Multinational Monitor

OCT 2000
VOL 21 No. 10


Star Wars, Continued: The Boondoggle that Won't Stop, and the Corporate Money that Keeps it Going
by William D. Hartung and Michelle Ciarrocca

Fueling Genocide: Talisman Energy and the Sudanese Slaughter
by Gabe Katsh

Corporate Farming Comes to Pakistan: The Harvest of Globalization & Business Influence
by Muddassir Rizvi

The Money Trail: Corporate Investments in U.S. Elections Since 1990
by Robert Weissman


The Injudicious Judiciary: Private Judicial Seminars and the Public Trust
an interview with
Doug Kendall


Behind the Lines

The Failure of the Academy

The Front
Melbourne Mobilization
- Jungle 2000

The Lawrence Summers Memorial Award

Names In the News


The Injudicious Judiciary: Private Judicial Seminars and the Public Trust

An Interview with Doug Kendall

Doug Kendall is executive director of Community Rights Counsel, a public interest law firm with a mission of helping local governments defend land use laws, typically against challenges brought by developers under the U.S. Constitution's Takings Clause. In July, Community Rights Counsel issued the report, "Nothing For Free: How Private Judicial Seminars Are Undermining Environmental Protections and Breaking the Public's Trust."

Multinational Monitor: What motivated Community Rights Counsel to look at the issue of private seminars for judges?

Doug Kendall: One of the first things I did after starting Community Rights Counsel was to look at all of the efforts by property rights groups to move "takings" cases - where property owners demand compensation for government regulations that they allege diminished the value of their land - through the court system. We studied efforts of groups like the Pacific Legal Foundation to bring takings challenges against local governments and the efforts of lobbying groups like the National Association of Home Builders to promote legislation that helped developers move cases through the court system. We also discovered that a Montana-based property rights outfit called the Foundation for Research on Economics and the Environment (FREE) was hosting seminars for federal judges. FREE teaches judges why federal and other environmental protections are inefficient, why these laws should be replaced by market solutions to environmental problems and how judges can use provisions like the Takings Clause of the U.S. Constitution to strike down environmental protections and return to the unfettered free market. In April 1998, we released our first report. It was titled "The Takings Project: Using Federal Courts to Attack Community and Environmental Protection." That report triggered a front-page story in the Washington Post exposing FREE's seminars. The issue about the propriety of these seminars was raised by several members of Congress at oversight hearings. However, the judiciary released a report in which they essentially rubber stamped judges' attending these seminars. This seemed like a mistake and it convinced us that a more detailed study was needed to explain fully why the judiciary was wrong to permit private funding of judicial education.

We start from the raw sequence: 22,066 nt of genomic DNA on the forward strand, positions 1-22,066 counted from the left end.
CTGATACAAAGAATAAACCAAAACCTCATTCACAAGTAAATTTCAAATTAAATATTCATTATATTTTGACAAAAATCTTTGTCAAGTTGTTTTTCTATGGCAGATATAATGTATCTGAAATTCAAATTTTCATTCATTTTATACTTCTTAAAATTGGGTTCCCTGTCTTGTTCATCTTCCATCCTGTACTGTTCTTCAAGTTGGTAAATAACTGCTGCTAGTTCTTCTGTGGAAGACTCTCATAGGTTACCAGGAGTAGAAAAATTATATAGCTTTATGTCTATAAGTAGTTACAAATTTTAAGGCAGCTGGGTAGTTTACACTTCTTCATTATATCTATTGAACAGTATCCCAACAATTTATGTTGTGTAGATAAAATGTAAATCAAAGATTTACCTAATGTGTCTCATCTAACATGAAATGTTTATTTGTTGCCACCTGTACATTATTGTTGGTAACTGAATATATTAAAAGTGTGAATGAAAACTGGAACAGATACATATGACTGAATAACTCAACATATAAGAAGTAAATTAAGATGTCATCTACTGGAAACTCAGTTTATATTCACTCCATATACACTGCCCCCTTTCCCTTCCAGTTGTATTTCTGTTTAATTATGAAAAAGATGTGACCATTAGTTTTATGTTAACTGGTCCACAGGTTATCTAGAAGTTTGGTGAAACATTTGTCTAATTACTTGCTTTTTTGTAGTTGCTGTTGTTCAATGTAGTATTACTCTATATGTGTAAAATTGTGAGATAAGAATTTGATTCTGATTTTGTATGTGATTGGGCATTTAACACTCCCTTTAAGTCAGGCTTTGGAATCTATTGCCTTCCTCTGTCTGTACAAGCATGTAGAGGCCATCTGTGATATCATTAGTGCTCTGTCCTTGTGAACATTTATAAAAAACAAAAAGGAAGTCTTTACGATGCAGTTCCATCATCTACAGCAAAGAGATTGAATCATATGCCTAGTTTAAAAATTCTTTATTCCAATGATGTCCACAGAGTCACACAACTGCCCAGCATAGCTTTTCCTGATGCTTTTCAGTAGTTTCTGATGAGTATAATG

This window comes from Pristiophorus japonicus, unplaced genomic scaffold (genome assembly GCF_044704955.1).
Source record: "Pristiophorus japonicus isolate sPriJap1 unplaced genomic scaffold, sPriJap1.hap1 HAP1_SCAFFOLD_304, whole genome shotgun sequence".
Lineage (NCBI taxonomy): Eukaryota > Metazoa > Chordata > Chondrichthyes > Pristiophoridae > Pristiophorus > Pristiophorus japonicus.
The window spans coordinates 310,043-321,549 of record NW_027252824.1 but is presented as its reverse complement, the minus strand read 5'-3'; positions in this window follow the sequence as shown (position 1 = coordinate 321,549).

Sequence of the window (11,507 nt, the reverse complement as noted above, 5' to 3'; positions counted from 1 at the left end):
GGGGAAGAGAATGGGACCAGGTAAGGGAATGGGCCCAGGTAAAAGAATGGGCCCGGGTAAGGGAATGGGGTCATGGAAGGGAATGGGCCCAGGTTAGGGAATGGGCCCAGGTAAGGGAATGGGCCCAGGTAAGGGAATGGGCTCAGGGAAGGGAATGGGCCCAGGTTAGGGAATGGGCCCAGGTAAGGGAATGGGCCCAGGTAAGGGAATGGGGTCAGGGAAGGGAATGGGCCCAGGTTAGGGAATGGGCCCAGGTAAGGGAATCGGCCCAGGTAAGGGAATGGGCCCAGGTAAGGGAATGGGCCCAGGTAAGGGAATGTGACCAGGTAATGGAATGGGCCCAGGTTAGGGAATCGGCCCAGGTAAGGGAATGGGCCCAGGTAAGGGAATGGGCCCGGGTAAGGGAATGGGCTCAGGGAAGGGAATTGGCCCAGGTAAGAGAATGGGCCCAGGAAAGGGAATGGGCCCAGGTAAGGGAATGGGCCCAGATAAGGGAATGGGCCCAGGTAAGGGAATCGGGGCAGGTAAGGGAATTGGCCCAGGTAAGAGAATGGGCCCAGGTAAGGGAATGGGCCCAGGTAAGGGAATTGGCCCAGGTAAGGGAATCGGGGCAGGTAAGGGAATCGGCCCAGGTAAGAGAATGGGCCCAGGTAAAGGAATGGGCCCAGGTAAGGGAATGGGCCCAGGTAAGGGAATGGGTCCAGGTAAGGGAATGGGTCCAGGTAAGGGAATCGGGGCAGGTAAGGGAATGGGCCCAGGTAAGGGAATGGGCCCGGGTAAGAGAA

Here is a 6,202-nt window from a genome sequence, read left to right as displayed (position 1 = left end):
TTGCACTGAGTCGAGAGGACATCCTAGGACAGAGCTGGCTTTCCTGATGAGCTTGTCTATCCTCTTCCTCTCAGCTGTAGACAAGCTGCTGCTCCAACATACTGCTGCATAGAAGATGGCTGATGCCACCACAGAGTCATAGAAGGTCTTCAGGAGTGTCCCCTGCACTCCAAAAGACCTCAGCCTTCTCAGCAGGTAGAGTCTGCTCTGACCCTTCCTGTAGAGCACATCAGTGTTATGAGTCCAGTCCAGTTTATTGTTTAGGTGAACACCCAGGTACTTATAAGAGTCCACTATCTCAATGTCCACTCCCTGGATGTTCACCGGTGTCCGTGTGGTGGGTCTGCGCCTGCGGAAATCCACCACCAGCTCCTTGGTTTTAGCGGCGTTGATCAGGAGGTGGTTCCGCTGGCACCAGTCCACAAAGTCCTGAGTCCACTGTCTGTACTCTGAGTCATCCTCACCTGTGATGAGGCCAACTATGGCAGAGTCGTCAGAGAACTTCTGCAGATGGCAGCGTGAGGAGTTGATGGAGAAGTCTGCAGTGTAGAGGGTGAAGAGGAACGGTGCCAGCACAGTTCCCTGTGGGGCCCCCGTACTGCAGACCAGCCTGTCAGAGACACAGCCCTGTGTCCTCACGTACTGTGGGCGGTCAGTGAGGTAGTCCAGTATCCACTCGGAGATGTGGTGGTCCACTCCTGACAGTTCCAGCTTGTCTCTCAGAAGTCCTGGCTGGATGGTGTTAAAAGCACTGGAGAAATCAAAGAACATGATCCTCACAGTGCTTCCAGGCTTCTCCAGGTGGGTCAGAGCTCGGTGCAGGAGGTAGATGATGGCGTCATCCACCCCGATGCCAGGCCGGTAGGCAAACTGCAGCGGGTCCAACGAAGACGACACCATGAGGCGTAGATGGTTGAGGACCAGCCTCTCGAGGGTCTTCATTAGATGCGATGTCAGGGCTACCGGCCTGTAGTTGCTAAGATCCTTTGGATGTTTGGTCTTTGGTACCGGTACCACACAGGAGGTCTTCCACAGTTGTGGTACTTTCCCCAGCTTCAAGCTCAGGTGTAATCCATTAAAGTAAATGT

MM: What was the methodology for the judges' seminar report?

Kendall: We looked at every federal judge's financial disclosure form filed for the years 1992-1998. We looked at about 1,100 senior and active federal judges. We wanted to find out what privately funded trips judges were taking, how frequently judges were attending privately funded seminars, who was conducting these seminars, what viewpoints seminars emphasized.

MM: What did you find out?

Kendall: We found that the marketplace of privately funded seminars is dominated by right-of-center, anti-regulatory organizations such as FREE, George Mason University's Law and Economics Center (LEC) and the Liberty Fund.

MM: Is it legal for judge's to accept free trips to seminars?

Kendall: The Ethics Reform Act of 1999 prohibits any federal official from taking gifts, subject to reasonable exceptions authorized by each branch's ethics office. The ethics office for the Executive Branch prohibits Department of Justice attorneys from accepting gifts in conjunction with educational activities. In other words, a Justice Department attorney could not accept a FREE seminar. The judiciary has established a case-by-case standard whereby judges are to obtain and consider a host of information about the seminar, the seminar's sponsors and what the seminar is about. The judges are then supposed to compare this information to their litigation docket and make a judgment as to whether or not it is appropriate to receive a gift worth several thousand dollars in attending a seminar. It is our contention that that standard does not work.

MM: There are members of Congress who want to introduce a different standard. What is that?

Kendall: Several senators are planning to introduce legislation that would put in place a ban similar to that already in effect for executive branch officials. Under this proposal, judges would not be able to accept gifts from special interests in association with obtaining judicial education. They would be able to still attend seminars put on by the Federal Judicial Center, which is an agency within the judiciary that is designed to provide unbiased education for federal judges. The proposed legislation would also increase the funding for the Federal Judicial Center to permit the Center to sanction and pay judges' way to non-Federal Judicial Center seminars.